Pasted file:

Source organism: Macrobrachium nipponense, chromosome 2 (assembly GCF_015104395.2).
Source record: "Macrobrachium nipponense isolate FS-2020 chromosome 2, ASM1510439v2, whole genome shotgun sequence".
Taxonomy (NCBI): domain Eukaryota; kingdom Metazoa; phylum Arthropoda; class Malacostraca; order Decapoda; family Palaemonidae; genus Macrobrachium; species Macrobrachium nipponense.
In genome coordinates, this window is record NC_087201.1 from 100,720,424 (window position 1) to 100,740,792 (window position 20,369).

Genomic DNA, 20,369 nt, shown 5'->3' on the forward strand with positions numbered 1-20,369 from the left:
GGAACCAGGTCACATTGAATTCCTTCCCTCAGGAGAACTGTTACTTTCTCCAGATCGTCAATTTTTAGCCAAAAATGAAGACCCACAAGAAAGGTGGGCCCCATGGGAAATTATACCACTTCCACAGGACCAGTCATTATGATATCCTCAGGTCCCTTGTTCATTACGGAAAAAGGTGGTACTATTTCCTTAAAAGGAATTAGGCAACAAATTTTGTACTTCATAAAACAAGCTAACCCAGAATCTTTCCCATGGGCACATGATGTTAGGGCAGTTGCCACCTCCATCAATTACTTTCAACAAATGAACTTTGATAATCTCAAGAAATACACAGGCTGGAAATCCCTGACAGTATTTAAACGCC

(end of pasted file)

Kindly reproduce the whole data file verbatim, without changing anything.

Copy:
Source organism: Macrobrachium nipponense, chromosome 2 (assembly GCF_015104395.2).
Source record: "Macrobrachium nipponense isolate FS-2020 chromosome 2, ASM1510439v2, whole genome shotgun sequence".
Taxonomy (NCBI): domain Eukaryota; kingdom Metazoa; phylum Arthropoda; class Malacostraca; order Decapoda; family Palaemonidae; genus Macrobrachium; species Macrobrachium nipponense.
In genome coordinates, this window is record NC_087201.1 from 100,720,424 (window position 1) to 100,740,792 (window position 20,369).

Genomic DNA, 20,369 nt, shown 5'->3' on the forward strand with positions numbered 1-20,369 from the left:
GGAACCAGGTCACATTGAATTCCTTCCCTCAGGAGAACTGTTACTTTCTCCAGATCGTCAATTTTTAGCCAAAAATGAAGACCCACAAGAAAGGTGGGCCCCATGGGAAATTATACCACTTCCACAGGACCAGTCATTATGATATCCTCAGGTCCCTTGTTCATTACGGAAAAAGGTGGTACTATTTCCTTAAAAGGAATTAGGCAACAAATTTTGTACTTCATAAAACAAGCTAACCCAGAATCTTTCCCATGGGCACATGATGTTAGGGCAGTTGCCACCTCCATCAATTACTTTCAACAAATGAACTTTGATAATCTCAAGAAATACACAGGCTGGAAATCCCTGACAGTATTTAAACGCC